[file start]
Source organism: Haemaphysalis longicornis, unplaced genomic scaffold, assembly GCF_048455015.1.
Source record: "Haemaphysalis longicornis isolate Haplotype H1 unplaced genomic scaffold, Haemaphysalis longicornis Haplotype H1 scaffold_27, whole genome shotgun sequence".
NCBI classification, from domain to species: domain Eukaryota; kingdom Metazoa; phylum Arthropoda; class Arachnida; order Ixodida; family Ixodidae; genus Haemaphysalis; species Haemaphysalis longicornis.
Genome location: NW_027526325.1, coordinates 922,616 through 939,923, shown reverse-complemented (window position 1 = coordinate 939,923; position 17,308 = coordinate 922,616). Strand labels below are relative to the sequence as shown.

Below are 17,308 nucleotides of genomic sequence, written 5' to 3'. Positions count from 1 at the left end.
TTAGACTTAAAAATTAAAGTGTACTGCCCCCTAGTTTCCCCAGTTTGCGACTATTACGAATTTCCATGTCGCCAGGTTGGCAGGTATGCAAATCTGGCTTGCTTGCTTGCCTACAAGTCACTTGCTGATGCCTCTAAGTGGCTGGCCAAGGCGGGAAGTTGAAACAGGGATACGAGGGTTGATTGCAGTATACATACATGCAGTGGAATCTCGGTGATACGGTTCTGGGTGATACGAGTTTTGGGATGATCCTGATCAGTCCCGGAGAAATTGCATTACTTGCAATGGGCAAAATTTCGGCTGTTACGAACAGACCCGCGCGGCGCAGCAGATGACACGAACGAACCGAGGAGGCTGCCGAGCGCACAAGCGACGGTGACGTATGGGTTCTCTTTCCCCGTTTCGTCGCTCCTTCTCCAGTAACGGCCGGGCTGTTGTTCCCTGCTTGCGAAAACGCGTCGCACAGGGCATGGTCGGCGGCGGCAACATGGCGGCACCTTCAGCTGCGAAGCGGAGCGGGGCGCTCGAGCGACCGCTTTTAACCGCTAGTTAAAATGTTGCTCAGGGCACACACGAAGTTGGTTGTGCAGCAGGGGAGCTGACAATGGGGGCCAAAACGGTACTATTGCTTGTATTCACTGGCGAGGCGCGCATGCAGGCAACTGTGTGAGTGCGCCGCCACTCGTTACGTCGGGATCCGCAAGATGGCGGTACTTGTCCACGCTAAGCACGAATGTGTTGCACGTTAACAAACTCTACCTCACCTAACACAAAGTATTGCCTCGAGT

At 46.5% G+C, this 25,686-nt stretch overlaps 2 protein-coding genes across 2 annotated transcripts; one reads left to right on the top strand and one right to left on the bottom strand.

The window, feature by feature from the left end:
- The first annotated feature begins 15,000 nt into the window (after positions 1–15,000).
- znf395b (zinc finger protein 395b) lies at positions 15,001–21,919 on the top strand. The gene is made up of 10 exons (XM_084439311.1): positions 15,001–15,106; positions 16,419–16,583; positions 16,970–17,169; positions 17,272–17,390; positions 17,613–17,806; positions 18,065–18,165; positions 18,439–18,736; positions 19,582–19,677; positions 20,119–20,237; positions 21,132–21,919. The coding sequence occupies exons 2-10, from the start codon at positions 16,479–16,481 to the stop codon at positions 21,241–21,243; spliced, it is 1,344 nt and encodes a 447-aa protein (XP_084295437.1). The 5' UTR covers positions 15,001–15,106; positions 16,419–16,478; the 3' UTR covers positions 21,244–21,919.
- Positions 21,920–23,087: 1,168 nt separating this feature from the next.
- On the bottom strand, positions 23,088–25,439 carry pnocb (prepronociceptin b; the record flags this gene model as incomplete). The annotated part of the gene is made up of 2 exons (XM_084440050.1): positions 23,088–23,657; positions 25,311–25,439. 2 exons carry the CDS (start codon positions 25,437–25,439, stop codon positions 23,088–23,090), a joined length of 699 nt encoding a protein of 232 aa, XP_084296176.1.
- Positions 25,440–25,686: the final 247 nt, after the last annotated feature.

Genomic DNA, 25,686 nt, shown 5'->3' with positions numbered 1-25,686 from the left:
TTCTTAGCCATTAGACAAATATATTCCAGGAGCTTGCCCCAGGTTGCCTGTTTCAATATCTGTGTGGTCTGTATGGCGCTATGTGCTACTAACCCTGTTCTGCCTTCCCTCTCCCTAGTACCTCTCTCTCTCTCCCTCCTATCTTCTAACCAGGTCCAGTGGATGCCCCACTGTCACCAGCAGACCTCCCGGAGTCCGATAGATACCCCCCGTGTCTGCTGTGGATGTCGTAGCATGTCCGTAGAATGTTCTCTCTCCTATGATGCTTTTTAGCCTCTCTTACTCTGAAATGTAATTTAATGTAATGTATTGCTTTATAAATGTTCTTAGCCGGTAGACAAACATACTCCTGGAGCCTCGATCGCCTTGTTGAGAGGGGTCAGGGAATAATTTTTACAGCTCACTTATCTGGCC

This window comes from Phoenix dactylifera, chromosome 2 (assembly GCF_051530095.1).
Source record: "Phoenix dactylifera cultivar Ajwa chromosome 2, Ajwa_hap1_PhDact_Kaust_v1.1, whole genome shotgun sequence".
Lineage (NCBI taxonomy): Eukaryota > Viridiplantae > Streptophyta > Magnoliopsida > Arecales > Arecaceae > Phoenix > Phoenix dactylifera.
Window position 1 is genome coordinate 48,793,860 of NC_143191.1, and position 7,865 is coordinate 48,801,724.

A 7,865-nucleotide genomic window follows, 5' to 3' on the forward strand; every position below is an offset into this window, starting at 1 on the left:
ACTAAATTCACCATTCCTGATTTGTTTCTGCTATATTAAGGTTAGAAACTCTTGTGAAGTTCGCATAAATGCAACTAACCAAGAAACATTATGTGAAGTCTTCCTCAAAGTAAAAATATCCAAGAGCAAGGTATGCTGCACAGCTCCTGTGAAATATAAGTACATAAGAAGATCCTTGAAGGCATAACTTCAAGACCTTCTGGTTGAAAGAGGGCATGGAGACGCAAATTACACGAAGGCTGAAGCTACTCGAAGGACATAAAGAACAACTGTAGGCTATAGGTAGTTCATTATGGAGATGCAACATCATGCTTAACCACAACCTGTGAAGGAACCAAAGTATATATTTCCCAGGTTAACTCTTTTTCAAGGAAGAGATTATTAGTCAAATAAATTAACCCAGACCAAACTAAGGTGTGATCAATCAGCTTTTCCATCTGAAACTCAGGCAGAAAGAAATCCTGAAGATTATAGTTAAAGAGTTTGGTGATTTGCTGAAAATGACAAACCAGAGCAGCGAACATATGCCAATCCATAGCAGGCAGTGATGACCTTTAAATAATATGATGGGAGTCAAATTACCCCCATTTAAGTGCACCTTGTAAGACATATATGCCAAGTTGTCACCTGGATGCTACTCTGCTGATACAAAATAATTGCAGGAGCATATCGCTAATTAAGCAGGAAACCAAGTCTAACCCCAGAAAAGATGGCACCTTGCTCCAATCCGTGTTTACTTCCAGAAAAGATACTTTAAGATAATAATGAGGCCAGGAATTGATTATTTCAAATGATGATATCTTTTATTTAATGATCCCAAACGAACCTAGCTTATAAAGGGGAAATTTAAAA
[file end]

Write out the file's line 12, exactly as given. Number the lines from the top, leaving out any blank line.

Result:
- On the bottom strand, positions 23,088–25,439 carry pnocb (prepronociceptin b; the record flags this gene model as incomplete). The annotated part of the gene is made up of 2 exons (XM_084440050.1): positions 23,088–23,657; positions 25,311–25,439. 2 exons carry the CDS (start codon positions 25,437–25,439, stop codon positions 23,088–23,090), a joined length of 699 nt encoding a protein of 232 aa, XP_084296176.1.